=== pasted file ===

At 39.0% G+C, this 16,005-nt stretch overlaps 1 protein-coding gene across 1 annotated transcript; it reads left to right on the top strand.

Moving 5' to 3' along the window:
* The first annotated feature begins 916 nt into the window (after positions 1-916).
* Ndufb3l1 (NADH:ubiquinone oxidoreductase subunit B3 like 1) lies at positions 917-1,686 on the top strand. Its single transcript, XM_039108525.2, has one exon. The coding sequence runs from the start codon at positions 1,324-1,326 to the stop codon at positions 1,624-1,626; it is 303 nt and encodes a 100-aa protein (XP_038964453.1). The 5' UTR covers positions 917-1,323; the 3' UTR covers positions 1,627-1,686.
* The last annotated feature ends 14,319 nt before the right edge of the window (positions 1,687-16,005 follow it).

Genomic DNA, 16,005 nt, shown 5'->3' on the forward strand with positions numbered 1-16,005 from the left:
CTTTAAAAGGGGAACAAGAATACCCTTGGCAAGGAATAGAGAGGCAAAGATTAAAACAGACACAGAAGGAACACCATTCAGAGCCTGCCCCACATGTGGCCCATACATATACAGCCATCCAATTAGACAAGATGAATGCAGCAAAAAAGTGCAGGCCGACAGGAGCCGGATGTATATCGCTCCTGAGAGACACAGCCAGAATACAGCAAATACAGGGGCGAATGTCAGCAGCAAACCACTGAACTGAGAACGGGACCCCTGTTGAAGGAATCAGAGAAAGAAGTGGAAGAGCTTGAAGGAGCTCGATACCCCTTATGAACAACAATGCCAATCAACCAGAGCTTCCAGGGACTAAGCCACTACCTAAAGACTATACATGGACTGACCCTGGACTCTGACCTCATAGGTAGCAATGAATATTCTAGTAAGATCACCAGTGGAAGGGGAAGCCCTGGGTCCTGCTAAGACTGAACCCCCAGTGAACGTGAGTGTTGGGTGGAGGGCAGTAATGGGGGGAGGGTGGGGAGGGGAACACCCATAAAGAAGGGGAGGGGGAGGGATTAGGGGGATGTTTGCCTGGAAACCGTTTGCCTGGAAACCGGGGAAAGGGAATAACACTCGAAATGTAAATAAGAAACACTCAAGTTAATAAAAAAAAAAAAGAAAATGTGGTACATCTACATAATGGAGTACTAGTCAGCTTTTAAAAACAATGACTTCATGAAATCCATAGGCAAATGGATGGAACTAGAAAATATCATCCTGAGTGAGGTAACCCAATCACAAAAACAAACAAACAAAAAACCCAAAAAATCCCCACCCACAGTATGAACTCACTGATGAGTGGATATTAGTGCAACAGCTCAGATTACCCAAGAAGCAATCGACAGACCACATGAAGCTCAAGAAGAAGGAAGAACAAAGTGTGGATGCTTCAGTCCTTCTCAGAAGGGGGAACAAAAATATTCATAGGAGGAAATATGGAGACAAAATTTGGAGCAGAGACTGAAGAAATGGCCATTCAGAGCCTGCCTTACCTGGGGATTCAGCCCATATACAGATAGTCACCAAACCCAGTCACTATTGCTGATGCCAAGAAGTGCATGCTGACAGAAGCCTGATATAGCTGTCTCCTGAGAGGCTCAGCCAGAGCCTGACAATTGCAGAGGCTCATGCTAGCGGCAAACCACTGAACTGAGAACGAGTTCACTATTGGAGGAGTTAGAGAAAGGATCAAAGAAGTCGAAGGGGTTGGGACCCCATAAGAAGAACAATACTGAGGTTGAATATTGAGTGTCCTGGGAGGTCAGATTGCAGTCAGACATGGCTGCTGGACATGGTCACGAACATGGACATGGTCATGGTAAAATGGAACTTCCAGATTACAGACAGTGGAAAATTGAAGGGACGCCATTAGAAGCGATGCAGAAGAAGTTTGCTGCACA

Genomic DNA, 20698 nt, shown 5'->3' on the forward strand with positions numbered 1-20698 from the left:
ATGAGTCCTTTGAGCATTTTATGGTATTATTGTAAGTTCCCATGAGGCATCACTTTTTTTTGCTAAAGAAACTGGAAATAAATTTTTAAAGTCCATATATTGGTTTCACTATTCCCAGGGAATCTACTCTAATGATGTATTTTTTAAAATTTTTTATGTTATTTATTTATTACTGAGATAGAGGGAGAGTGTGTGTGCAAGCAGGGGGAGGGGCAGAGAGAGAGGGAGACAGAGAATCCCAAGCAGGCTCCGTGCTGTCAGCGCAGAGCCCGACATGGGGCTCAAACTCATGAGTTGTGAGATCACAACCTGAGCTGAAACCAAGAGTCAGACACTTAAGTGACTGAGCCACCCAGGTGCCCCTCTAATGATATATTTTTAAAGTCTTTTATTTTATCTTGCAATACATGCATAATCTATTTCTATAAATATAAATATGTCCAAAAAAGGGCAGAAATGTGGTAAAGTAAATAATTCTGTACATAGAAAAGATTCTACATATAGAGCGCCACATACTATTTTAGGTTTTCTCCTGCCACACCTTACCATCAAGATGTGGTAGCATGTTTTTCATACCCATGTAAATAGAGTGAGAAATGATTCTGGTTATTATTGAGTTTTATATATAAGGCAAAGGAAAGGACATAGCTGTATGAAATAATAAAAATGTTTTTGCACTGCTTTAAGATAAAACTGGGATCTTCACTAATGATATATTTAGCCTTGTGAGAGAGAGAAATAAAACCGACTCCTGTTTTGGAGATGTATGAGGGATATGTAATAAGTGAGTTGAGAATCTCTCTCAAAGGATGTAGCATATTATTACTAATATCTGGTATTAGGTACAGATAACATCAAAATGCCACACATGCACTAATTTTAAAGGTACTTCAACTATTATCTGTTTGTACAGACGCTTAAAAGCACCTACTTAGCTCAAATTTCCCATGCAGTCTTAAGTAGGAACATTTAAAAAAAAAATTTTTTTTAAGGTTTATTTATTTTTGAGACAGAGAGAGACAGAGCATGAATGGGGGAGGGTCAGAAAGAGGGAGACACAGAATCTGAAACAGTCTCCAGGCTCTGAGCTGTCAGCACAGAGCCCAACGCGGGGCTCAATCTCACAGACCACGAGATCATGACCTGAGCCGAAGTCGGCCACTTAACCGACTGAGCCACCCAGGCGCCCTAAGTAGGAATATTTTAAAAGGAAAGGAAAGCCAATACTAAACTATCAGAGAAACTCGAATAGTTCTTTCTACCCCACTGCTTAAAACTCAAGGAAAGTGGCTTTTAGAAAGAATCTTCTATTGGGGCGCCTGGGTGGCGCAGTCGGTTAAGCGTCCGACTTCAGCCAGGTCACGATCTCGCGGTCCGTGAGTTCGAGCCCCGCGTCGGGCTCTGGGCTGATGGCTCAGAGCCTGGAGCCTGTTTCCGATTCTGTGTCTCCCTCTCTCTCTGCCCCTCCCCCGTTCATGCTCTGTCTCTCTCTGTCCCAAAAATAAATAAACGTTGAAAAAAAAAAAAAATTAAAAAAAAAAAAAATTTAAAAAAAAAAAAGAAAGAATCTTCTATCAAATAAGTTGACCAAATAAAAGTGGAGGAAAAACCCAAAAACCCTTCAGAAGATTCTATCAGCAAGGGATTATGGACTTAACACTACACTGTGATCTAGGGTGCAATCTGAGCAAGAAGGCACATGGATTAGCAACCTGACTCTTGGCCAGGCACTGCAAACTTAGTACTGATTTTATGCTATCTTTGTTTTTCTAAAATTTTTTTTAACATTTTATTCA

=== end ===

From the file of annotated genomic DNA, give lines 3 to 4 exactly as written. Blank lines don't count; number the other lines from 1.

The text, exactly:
* The first annotated feature begins 916 nt into the window (after positions 1-916).
* Ndufb3l1 (NADH:ubiquinone oxidoreductase subunit B3 like 1) lies at positions 917-1,686 on the top strand. Its single transcript, XM_039108525.2, has one exon. The coding sequence runs from the start codon at positions 1,324-1,326 to the stop codon at positions 1,624-1,626; it is 303 nt and encodes a 100-aa protein (XP_038964453.1). The 5' UTR covers positions 917-1,323; the 3' UTR covers positions 1,627-1,686.